Archaeological evidence shows significant trade of precious materials between Kush and the Hyksos Semites—namely, gold and ivory coming out of Kush and a flush of earthenware coming into Kush from northern Egypt. (Interestingly, this pottery is called Tell el-Yahudiyeh—“Jewish Mound”—Ware, also “Canaanite” Ware, given its prevalence throughout the Holy Land.) So significant was the economic relationship, that an inscription records Kamose i, native Egyptian pharaoh of the southern Upper Egypt (early-mid 16th century b.c.e.), accusing the kingdom of Kush and the Hyksos rulers of attempting to “squeeze out” Egyptian rule. (It’s worth noting that his Egyptian advisers protested that this was not the case.) Eventually, a building resentment culminated in the Egyptian overthrow of Hyksos rule and the oppression of the northern, Semitic-dominant Egypt. It appears that following this event, the kingdom of Kush made its successful invasion north, against the native Egyptians—followed by the ultimately successful native Egyptian counterattack to the south, at the end of that century.
This “pre-Moses” economic alliance and friendship between Kush and the Semites of northern Egypt might explain the favor and respect toward Moses, despite his upbringing in the courts of native Egypt—and ultimately, could explain even the friendship and resumption of trade between the Queen of Sheba and Solomon. (And is it coincidence that this Solomonic episode began soon after Kush finally became autonomous from Egypt, at the end of the second millennium b.c.e.?) It may even help explain why the Ethiopian Amharic script, whose ancestral alphabet emerged around this time period, has close connections to the early Hebrew alphabet.
Of course, the personalities in this conquest story themselves are harder to pin down—notably, Tharbis of Kush and Moses the Hebrew. Actually, very little is known about the individual Kushite rulers, much less their princesses. And as we have covered, given that even the near extinction of the kingdom of Egypt in the 16th century b.c.e. was not realized until 2003—“airbrushed” from history as an embarrassing defeat—it would not be surprising for the same to have been done regarding Moses and the Exodus. (Still, there is broader evidence for that.)
A Special Relationship
Throughout the course of history, Kush/Ethiopia has had a unique connection with Israel. It is indicated in the evidence of trade relations between Kush and the Semitic leaders of northern Egypt. It is retold in the above accounts of Moses. It crops up again with the Queen of Sheba’s visit to King Solomon, “with a very great train, with camels that bore spices and gold very much, and precious stones; and when she was come to Solomon, she spoke with him of all that was in her heart” (1 Kings 10:2). It is seen in the Kushite-native Pharaoh Tirhakah’s alliance (albeit misguided) with Hezekiah, against the might of the Assyrian Empire (2 Kings 19; Isaiah 37).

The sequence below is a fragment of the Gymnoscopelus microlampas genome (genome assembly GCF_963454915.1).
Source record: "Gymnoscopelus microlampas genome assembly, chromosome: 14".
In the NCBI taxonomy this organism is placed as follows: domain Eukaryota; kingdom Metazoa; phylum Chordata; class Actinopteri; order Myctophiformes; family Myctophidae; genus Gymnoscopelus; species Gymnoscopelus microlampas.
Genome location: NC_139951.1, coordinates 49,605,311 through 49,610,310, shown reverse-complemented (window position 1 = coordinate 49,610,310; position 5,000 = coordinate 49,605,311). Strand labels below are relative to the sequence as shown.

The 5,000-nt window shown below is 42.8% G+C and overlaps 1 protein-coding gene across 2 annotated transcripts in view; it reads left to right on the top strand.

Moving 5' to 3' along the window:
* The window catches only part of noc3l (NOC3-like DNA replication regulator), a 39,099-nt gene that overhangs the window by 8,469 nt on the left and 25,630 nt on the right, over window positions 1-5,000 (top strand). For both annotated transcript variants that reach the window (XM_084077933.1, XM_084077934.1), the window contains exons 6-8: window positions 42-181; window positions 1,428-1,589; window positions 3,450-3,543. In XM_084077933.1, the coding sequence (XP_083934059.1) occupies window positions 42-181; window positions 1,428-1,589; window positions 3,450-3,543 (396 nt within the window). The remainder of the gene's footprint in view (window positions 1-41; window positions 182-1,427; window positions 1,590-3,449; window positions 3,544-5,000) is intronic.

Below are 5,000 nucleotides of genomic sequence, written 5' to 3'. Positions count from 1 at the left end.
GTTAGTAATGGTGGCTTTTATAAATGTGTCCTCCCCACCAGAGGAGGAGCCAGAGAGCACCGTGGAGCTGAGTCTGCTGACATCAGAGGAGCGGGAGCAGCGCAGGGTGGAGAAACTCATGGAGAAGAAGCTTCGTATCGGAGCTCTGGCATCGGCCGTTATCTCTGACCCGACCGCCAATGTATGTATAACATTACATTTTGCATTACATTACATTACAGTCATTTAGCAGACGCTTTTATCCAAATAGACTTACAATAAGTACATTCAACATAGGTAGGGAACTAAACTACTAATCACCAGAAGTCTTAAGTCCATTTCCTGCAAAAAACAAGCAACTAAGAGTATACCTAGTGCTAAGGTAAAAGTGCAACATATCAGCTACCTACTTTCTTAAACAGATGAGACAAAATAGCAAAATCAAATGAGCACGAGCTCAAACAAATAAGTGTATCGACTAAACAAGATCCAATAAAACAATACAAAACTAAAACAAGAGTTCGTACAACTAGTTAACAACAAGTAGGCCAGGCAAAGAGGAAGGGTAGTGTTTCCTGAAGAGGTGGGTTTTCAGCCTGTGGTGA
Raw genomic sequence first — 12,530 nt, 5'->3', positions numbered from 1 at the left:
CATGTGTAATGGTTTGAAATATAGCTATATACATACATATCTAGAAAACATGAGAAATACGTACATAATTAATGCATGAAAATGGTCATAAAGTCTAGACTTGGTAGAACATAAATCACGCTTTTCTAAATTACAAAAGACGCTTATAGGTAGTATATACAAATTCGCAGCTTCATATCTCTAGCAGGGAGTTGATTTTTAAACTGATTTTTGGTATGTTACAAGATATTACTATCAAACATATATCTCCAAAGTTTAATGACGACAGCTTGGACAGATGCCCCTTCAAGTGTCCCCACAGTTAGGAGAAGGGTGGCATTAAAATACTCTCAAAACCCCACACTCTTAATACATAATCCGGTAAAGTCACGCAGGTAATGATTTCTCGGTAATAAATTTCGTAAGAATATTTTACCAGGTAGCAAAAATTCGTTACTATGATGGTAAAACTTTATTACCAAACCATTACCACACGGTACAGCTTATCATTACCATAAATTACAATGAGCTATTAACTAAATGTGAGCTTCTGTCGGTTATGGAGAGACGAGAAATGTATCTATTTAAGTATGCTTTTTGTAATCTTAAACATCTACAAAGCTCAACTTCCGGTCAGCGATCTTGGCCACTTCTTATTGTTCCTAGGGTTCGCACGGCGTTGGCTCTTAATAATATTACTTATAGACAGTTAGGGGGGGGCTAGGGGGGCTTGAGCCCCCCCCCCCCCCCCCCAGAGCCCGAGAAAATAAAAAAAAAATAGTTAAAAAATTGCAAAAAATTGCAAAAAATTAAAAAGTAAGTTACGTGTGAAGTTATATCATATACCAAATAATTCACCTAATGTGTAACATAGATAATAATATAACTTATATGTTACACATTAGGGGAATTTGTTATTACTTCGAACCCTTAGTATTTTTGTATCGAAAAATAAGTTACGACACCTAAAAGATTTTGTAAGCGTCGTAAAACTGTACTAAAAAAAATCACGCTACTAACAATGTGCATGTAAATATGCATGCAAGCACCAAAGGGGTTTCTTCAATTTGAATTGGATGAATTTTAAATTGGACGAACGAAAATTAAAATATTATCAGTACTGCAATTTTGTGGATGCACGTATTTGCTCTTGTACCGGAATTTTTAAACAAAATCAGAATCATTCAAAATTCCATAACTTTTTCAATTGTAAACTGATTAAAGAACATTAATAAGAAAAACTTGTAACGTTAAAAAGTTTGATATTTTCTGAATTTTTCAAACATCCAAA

It can be seen in the example of “Ebed-melech the Ethiopian, an officer, who was in the king’s house,” serving King Zedekiah. While the Jewish leaders at the time attempted to kill the Prophet Jeremiah, Ebed-melech led a 30-man team to rescue him, and was blessed by God for his actions (Jeremiah 38-39).
It is also possible that certain of the likewise Egyptian-oppressed Kushites were among the Israelites in the exodus from Egypt. After all, Exodus 12:38 says that a “mixed multitude” went out together with the Israelites. The biblical requirement was for foreigners to be circumcised to enter into the congregation of Israel (verse 48)—something that, because of Moses (according to Artapanus), many of the Ethiopians were.
And we later see indications of what could be other Kushite individuals among the children of Israel—individuals specifically named Cushi (a name literally meaning Kushite). There was Cushi, King David’s personal messenger-runner (2 Samuel 18; fitting, given that Africa produces the fastest runners in the world!). There is the officer Jehudi, descendant of another “Cushi,” who encouraged the persecuted Jeremiah’s scribe Baruch to read the scroll of God before the princes of Judah (Jeremiah 36:14). Even the Prophet Zephaniah himself, who served at the time of King Josiah, was a “son of Cushi” (Zephaniah 1:1), which has led to speculation that he was perhaps in part of African descent.
On a personal level for our own organization, that relationship continued with our predecessor Herbert W. Armstrong and the favor extended to him by the late emperor of Ethiopia, Haile Selassie of the Solomonic Dynasty (a leader styled with the title “Lion of the Tribe of Judah”).
And that unique connection with Israel continues to this day, notably demonstrated by the significant Ethiopian Jewish community, with a large population living within Israel. Much of this population is directly associated in name with Moses, by way of the Mossad’s “Operation Moses”—the dramatic rescuing of Ethiopian Jews by Israeli agents and their Ethiopian contacts in the 1980s. This fascinating modern “Exodus” story has recently garnered worldwide attention through the Netflix feature film The Red Sea Diving Resort.
In some respects, then, you could say that Tharbis’s reaction to the prince lives on among her people today—in the respect and admiration continued to be had for a prophet, shepherd, leader and military general: Moses.